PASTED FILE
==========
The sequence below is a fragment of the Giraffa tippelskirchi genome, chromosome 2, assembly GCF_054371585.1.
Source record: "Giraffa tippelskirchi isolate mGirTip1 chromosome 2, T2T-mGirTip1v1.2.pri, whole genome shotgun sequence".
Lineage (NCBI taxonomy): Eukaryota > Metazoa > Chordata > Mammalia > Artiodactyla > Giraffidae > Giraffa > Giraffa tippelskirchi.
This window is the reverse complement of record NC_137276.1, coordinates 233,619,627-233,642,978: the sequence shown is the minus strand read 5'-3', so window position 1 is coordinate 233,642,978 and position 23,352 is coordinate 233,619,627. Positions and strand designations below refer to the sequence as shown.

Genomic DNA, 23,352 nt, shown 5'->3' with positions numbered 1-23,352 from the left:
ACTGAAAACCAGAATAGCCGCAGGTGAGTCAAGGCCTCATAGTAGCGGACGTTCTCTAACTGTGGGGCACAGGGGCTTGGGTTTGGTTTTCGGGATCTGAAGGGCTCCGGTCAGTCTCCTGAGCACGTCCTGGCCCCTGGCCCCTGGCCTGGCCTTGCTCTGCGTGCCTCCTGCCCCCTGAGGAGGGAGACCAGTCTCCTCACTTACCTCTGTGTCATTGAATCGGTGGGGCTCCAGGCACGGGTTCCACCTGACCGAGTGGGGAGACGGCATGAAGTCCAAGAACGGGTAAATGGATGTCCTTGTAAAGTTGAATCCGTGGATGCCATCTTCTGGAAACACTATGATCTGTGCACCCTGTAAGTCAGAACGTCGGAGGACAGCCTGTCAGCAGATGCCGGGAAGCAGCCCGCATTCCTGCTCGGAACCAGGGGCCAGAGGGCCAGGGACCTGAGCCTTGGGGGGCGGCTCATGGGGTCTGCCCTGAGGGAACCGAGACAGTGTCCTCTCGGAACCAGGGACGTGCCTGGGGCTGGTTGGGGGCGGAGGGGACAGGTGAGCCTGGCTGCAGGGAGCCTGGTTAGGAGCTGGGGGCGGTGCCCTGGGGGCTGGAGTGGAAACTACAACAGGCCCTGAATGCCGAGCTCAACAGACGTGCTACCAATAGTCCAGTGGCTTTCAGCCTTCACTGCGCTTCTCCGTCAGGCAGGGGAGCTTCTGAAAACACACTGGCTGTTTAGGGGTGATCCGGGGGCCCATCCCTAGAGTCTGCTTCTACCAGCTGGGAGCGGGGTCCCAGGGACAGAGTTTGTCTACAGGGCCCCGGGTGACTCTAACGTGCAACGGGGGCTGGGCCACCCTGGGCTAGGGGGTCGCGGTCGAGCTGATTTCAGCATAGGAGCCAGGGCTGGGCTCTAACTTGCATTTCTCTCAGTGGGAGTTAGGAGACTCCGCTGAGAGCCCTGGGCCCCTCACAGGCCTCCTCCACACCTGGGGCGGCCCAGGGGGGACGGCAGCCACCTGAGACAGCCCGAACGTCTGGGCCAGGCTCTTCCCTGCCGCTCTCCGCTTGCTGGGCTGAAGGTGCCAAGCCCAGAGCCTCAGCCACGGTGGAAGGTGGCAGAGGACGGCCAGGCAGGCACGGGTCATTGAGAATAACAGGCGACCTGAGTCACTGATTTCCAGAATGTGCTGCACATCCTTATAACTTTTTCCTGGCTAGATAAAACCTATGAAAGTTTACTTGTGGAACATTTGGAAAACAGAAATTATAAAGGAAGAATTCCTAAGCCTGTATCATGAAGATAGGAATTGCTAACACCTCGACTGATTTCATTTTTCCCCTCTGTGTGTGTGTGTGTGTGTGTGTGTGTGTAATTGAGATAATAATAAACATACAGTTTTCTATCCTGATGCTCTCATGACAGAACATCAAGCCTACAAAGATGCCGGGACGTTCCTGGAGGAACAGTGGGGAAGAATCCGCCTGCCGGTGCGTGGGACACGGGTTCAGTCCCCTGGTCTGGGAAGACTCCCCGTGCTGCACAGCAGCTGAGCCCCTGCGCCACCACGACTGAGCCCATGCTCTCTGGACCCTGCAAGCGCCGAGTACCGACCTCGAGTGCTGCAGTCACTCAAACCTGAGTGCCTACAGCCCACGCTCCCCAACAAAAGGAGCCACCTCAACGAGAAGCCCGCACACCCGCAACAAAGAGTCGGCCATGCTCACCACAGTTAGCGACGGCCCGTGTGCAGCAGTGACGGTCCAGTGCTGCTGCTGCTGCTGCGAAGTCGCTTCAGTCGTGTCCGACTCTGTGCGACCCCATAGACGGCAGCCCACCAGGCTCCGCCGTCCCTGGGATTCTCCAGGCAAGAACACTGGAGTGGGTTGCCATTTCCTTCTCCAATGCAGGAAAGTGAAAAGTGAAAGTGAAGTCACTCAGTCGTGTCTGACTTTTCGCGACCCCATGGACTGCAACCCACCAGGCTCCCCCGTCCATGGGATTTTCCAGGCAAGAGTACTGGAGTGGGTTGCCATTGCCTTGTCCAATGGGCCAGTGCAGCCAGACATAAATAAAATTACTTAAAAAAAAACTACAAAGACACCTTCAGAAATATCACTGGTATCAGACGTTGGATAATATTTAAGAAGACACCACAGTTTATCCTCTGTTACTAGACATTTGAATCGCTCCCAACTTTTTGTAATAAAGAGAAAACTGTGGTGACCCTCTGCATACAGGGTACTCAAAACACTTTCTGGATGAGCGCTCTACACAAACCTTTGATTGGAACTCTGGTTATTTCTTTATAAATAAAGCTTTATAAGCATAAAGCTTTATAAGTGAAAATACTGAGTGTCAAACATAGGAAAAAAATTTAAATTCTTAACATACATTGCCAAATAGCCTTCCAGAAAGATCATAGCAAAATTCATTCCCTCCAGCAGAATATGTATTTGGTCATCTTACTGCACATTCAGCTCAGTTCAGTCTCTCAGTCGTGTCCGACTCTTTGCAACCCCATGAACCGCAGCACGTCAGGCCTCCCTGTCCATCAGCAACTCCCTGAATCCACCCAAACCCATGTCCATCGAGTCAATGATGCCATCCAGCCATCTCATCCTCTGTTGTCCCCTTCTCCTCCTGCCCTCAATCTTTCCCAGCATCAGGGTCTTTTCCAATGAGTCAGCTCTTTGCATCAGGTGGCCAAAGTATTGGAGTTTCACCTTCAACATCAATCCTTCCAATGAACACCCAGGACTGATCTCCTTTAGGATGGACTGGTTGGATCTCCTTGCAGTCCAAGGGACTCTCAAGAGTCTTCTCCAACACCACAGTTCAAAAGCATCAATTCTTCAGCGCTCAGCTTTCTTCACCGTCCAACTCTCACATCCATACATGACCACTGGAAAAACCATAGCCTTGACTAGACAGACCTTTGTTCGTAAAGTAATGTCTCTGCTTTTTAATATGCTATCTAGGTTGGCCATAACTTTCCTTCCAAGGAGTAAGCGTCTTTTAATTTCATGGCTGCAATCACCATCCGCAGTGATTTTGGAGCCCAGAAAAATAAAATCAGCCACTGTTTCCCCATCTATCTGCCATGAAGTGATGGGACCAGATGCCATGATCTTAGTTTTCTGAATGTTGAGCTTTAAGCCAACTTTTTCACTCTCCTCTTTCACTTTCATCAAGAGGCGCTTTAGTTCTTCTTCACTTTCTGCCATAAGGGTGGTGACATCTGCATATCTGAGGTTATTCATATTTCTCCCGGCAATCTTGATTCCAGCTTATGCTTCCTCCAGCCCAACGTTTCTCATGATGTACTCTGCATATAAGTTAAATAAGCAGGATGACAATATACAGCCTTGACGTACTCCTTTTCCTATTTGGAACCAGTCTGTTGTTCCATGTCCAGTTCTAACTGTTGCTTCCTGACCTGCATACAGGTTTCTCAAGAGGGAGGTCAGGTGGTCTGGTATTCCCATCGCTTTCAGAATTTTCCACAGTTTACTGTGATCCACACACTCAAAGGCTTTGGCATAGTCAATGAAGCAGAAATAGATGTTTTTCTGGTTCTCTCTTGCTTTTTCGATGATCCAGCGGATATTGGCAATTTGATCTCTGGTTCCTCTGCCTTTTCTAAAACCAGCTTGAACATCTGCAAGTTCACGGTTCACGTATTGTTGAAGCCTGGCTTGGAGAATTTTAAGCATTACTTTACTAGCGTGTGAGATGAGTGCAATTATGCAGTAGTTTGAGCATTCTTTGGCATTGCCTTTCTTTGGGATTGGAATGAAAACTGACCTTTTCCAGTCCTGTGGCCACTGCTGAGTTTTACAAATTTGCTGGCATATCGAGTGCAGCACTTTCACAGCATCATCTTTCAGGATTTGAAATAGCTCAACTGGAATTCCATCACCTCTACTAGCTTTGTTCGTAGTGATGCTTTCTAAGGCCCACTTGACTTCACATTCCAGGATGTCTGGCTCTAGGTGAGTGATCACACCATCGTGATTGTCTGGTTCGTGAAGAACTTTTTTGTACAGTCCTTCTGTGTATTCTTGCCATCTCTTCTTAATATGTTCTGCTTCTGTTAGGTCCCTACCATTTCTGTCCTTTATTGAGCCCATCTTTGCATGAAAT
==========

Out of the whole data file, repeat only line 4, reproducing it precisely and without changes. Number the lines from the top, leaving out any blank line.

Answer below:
This window is the reverse complement of record NC_137276.1, coordinates 233,619,627-233,642,978: the sequence shown is the minus strand read 5'-3', so window position 1 is coordinate 233,642,978 and position 23,352 is coordinate 233,619,627. Positions and strand designations below refer to the sequence as shown.